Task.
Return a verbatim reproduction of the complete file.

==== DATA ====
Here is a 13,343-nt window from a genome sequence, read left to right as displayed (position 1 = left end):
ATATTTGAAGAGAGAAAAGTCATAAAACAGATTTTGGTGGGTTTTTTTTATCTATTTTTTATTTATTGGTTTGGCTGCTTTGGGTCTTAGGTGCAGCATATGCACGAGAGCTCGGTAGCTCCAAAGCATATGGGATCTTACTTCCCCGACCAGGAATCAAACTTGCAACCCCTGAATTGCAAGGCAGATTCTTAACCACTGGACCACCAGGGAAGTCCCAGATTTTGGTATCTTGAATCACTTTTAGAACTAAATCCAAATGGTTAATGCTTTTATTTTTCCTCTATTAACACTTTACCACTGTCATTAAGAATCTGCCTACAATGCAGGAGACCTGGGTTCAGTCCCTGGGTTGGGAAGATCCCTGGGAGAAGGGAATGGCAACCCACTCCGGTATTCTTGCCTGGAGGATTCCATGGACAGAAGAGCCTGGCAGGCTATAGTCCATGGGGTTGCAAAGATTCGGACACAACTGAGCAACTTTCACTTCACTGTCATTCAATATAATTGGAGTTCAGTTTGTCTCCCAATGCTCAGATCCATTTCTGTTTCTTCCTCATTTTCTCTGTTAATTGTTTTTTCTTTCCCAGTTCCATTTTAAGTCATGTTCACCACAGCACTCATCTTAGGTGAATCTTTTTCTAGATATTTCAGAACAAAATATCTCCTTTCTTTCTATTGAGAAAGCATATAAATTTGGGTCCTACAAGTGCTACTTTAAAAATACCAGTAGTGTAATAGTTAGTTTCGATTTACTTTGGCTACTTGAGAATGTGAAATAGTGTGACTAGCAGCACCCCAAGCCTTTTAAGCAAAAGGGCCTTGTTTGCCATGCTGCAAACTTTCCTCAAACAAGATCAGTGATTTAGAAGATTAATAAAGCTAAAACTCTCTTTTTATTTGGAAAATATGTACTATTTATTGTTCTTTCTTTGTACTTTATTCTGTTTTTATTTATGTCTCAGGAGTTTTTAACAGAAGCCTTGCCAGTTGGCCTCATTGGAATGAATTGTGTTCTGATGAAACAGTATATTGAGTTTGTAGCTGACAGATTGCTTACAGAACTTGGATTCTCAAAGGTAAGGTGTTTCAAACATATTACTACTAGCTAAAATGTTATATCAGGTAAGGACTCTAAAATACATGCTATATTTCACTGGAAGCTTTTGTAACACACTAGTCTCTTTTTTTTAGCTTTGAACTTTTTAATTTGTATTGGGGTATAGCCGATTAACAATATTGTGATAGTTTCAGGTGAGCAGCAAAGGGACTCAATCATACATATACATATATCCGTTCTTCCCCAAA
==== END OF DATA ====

Here is a 13,343-nt window from a genome sequence, read left to right as displayed (position 1 = left end):
ATATTTGAAGAGAGAAAAGTCATAAAACAGATTTTGGTGGGTTTTTTTTATCTATTTTTTATTTATTGGTTTGGCTGCTTTGGGTCTTAGGTGCAGCATATGCACGAGAGCTCGGTAGCTCCAAAGCATATGGGATCTTACTTCCCCGACCAGGAATCAAACTTGCAACCCCTGAATTGCAAGGCAGATTCTTAACCACTGGACCACCAGGGAAGTCCCAGATTTTGGTATCTTGAATCACTTTTAGAACTAAATCCAAATGGTTAATGCTTTTATTTTTCCTCTATTAACACTTTACCACTGTCATTAAGAATCTGCCTACAATGCAGGAGACCTGGGTTCAGTCCCTGGGTTGGGAAGATCCCTGGGAGAAGGGAATGGCAACCCACTCCGGTATTCTTGCCTGGAGGATTCCATGGACAGAAGAGCCTGGCAGGCTATAGTCCATGGGGTTGCAAAGATTCGGACACAACTGAGCAACTTTCACTTCACTGTCATTCAATATAATTGGAGTTCAGTTTGTCTCCCAATGCTCAGATCCATTTCTGTTTCTTCCTCATTTTCTCTGTTAATTGTTTTTTCTTTCCCAGTTCCATTTTAAGTCATGTTCACCACAGCACTCATCTTAGGTGAATCTTTTTCTAGATATTTCAGAACAAAATATCTCCTTTCTTTCTATTGAGAAAGCATATAAATTTGGGTCCTACAAGTGCTACTTTAAAAATACCAGTAGTGTAATAGTTAGTTTCGATTTACTTTGGCTACTTGAGAATGTGAAATAGTGTGACTAGCAGCACCCCAAGCCTTTTAAGCAAAAGGGCCTTGTTTGCCATGCTGCAAACTTTCCTCAAACAAGATCAGTGATTTAGAAGATTAATAAAGCTAAAACTCTCTTTTTATTTGGAAAATATGTACTATTTATTGTTCTTTCTTTGTACTTTATTCTGTTTTTATTTATGTCTCAGGAGTTTTTAACAGAAGCCTTGCCAGTTGGCCTCATTGGAATGAATTGTGTTCTGATGAAACAGTATATTGAGTTTGTAGCTGACAGATTGCTTACAGAACTTGGATTCTCAAAGGTAAGGTGTTTCAAACATATTACTACTAGCTAAAATGTTATATCAGGTAAGGACTCTAAAATACATGCTATATTTCACTGGAAGCTTTTGTAACACACTAGTCTCTTTTTTTTAGCTTTGAACTTTTTAATTTGTATTGGGGTATAGCCGATTAACAATATTGTGATAGTTTCAGGTGAGCAGCAAAGGGACTCAATCATACATATACATATATCCGTTCTTCCCCAAA